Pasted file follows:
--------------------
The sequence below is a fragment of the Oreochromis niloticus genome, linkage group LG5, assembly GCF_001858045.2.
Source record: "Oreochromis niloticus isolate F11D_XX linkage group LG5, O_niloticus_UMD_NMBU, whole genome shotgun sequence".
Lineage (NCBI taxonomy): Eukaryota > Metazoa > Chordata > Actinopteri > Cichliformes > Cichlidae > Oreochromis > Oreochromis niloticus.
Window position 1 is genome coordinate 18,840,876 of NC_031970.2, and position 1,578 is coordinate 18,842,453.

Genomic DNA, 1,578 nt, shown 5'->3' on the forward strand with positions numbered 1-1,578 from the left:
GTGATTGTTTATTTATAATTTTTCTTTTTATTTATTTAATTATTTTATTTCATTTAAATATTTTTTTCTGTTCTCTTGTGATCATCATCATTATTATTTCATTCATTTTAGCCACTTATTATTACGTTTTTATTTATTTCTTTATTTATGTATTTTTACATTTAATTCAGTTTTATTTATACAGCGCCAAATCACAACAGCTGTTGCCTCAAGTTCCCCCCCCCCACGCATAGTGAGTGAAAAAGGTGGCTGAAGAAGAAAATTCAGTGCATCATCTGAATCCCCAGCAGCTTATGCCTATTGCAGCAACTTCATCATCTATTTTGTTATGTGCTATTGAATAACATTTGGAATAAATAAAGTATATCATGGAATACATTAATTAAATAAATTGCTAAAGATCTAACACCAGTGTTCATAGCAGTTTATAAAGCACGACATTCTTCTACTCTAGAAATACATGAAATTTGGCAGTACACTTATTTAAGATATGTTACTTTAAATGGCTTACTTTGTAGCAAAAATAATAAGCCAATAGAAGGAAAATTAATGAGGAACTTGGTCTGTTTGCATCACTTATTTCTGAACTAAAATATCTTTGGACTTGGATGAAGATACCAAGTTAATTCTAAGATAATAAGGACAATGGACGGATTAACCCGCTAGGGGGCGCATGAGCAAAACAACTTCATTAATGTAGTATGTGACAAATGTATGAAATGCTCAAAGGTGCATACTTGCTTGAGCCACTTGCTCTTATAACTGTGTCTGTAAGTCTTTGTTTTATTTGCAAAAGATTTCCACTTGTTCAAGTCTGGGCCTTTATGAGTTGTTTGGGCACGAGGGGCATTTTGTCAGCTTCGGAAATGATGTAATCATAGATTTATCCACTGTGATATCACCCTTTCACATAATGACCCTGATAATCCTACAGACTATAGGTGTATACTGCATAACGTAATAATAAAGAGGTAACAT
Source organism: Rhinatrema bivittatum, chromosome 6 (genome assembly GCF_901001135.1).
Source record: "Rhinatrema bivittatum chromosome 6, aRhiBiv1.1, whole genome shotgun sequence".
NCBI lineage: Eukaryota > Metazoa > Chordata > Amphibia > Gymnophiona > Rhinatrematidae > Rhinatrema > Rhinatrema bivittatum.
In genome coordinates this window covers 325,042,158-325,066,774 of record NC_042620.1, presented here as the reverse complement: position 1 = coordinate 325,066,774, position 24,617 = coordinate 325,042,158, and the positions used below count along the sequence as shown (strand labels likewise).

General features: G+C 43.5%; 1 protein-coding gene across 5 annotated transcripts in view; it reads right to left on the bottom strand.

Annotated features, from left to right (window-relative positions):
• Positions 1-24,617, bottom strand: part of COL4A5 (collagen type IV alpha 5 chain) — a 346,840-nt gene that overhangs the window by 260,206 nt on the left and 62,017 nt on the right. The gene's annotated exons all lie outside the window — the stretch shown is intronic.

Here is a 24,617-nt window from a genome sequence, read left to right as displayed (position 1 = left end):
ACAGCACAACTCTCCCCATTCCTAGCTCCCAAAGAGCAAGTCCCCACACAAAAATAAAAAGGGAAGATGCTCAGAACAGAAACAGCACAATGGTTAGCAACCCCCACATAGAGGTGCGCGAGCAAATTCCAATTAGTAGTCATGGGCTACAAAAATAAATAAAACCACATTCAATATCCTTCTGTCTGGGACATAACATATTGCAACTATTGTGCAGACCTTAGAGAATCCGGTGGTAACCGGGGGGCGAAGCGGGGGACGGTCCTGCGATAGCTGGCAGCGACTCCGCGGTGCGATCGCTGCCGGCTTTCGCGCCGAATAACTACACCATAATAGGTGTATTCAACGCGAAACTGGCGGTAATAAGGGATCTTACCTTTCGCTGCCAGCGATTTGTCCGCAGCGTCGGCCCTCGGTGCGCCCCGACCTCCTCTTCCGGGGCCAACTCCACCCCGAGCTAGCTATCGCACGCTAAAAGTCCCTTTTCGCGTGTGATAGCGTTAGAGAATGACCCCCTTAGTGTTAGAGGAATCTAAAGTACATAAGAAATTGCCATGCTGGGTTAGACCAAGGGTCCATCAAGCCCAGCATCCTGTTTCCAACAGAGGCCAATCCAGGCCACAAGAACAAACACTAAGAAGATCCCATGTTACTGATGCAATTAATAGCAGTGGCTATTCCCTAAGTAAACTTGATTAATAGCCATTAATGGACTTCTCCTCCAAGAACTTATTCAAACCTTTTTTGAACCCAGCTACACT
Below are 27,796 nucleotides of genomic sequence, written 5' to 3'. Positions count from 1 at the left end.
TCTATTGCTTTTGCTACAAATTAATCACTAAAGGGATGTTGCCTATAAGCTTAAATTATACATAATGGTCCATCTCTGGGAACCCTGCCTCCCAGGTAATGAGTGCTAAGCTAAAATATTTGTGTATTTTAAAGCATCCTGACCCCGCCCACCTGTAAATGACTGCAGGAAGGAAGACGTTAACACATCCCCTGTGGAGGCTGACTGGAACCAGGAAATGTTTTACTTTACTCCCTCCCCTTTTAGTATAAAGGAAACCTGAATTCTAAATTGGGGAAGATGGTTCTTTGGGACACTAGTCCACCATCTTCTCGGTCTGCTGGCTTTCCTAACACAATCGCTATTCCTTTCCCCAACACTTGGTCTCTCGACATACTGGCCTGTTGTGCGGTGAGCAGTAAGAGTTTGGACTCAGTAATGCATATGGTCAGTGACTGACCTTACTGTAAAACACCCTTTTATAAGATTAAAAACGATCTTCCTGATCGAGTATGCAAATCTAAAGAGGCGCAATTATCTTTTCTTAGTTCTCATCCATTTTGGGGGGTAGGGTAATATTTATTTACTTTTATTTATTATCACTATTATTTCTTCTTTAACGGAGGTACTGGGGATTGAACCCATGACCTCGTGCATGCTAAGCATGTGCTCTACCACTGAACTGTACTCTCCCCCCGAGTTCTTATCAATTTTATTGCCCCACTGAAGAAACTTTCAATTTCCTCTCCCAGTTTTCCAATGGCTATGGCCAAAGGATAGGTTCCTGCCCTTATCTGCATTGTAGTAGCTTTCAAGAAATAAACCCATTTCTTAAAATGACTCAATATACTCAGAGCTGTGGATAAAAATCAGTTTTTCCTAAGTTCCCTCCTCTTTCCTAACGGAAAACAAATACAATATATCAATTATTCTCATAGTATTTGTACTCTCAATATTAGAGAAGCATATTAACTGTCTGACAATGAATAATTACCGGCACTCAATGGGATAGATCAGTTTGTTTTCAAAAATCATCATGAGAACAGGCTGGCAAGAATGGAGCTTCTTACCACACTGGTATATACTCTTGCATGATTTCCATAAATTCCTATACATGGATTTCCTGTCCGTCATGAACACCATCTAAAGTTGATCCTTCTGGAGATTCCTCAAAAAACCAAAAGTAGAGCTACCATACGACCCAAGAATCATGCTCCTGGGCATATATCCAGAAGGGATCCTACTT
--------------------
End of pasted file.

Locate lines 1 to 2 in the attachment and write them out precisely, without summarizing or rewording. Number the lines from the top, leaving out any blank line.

The sequence below is a fragment of the Oreochromis niloticus genome, linkage group LG5, assembly GCF_001858045.2.
Source record: "Oreochromis niloticus isolate F11D_XX linkage group LG5, O_niloticus_UMD_NMBU, whole genome shotgun sequence".